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Saturday, May 7, 2011

Packing punch for humanity, Pacquiao now a cultural icon

Saturday, May 7, 2011








LAS VEGAS ? The oddball notion of the world's most ferocious pound-for-pound slugger singing a sticky-sweet 1970s-era love ballad is incongruous at best: C'mon, Manny Pacquiao, the fearless, relentless, punching engine from the Philippines, crooning Sometimes When We Touch?





  • Manny Pacquiao, posing in his suite at Mandalay Bay in Las Vegas,

    By Chris Farina, Top Rank


    Manny Pacquiao, posing in his suite at Mandalay Bay in Las Vegas, "relates to people" and "is generous to a fault," promoter Bob Arum says. He faces Shane Mosley on Saturday night.



By Chris Farina, Top Rank


Manny Pacquiao, posing in his suite at Mandalay Bay in Las Vegas, "relates to people" and "is generous to a fault," promoter Bob Arum says. He faces Shane Mosley on Saturday night.






"The singing thing with Manny is so tender. This guy, such a powerful man in the ring, is unafraid to sing an emotional, sentimental song like Sometimes… " marvels singer-songwriter Dan Hill, who recorded the 1977 smash hit that was re-released last month as a duet with Pacquiao as lead vocal.


Juxtaposed against the sometimes cruel sport of boxing, Emmanuel Dapidran Pacquiao — "Pac-Man" — is a striking anomaly on today's sporting landscape: He is the grateful megastar with a sense of humanity. The global reach of the diminutive fighter as a champion of giant causes, including addressing poverty, medical and environmental concerns, threatens to outdistance any grand ring achievements.


In the process, Pacquiao has managed to retain an aura of vulnerability while not surrendering his air of invincibility.


Building his brand


Undeniable charm and playful exuberance also have helped catapult Pacquiao into the realm of international icon. Increasingly, he is in demand as a product endorser for major companies, among them Nike and Hewlett-Packard. The eight-time champion has branded a cologne fragrance (MP8) and a "Pacquiao Produce" line of vegetables that might hit supermarket shelves before 2012.


Pacquiao, featured on 60 Minutes in 2010, was named to Time magazine's list of the world's 100 most influential people in 2009.


In February, Pacquiao, newly elected as a Filipino congressman, visited President Obama at the White House and also met with Senate Majority Leader Harry Reid (D-Nev.), for whom he campaigned. Demonstrating budding political savvy, he sought Reid's legislative assistance on behalf of a job-creating bill relating to the garment industry in his homeland.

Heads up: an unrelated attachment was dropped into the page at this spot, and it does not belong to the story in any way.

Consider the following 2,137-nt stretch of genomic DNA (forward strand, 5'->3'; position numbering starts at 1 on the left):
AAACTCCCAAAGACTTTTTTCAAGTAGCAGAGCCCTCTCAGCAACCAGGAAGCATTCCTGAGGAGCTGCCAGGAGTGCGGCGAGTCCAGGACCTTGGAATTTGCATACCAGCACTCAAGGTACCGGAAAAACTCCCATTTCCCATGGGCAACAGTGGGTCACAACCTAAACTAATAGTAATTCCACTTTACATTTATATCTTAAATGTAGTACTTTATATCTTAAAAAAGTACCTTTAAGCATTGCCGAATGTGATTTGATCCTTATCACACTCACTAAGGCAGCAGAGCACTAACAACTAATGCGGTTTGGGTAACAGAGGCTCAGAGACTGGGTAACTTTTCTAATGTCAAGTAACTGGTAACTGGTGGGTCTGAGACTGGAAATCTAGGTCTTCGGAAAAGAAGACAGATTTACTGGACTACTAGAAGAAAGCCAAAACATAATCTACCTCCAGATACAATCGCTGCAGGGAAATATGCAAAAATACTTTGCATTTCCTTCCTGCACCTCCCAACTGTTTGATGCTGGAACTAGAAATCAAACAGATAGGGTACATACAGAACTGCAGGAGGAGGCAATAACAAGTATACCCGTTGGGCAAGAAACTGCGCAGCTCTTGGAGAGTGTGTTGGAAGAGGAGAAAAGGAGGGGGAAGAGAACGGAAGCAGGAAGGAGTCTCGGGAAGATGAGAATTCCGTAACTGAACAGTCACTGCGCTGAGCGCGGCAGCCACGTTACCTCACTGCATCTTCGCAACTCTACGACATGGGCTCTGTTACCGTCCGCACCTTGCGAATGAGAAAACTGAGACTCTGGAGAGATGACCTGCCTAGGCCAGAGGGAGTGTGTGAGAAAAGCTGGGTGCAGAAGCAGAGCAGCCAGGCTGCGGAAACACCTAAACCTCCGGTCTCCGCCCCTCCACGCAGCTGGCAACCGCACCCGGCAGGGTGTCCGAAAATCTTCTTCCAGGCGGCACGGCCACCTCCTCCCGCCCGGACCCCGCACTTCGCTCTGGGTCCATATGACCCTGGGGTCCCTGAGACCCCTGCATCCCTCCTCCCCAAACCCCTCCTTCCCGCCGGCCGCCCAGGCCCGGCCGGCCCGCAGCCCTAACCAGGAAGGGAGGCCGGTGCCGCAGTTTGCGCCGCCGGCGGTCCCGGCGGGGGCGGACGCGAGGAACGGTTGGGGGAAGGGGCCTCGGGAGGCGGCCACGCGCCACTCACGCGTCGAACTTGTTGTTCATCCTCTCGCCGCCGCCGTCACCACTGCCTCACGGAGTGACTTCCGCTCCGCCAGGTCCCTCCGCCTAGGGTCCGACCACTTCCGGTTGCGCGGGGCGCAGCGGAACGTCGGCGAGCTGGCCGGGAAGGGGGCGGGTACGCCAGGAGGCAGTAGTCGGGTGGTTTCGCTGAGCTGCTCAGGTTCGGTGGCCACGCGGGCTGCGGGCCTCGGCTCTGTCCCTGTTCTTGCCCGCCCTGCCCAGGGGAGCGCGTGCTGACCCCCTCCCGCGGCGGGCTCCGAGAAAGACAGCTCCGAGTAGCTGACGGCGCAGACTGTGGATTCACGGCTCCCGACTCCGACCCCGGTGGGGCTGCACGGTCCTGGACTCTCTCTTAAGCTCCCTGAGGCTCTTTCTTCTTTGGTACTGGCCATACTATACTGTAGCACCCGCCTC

Asked to compare the vagaries of his two occupations, Pacquiao said with a laugh, "There is no cheating in boxing — only in politics."


At 5-6 with a Justin Bieber-like mop-top, the goateed left-hander stands taller than many contemporaries. He appears to be the charismatic antithesis of the preening, often-narcissistic, sometimes-rude modern-day athlete. Pacquiao embraces all — even news media. More than mere boxer, he is a lawmaker, philanthropist, singer, spokesman and bona-fide hero to the masses of his impoverished homeland.


The 32-year-old is by all accounts humble, gracious and self-effacing — a simple, uncomplicated man who loves to sing karaoke. Clearly, the spiritual fighter has uncovered his version of contentment and enlightenment. He and his wife, Jinkee, are the parents of four children.


"I never believed that you had to say bad things about your opponent to make yourself bigger," Pacquiao says in his hotel suite before Saturdays' welterweight title showdown against Shane Mosley at the MGM Grand Garden Arena. "You can be popular, or be a champion, without trash talking. And you can be a good example for people, especially children."


Not since the halcyon days of Muhammad Ali has a fighter had such positive worldwide impact. Pacquiao has accomplished that minus Ali's bravado, gamesmanship and former status as heavyweight king, and with only a smidgen of controversy. That came on the issue of performance-enhancing drugs.


The boldest public allegation came from his foil, welterweight Floyd Mayweather Jr., as the pair negotiated to fight. Thus far, no fight — except in Nevada federal court where Pacquiao in 2009 sued Mayweather, promoter Oscar De La Hoya and others for defamation. Pacquiao claims the allegations were made out of "ill will, spite, malice, revenge and envy." He has never tested positive in a post-fight urinalysis.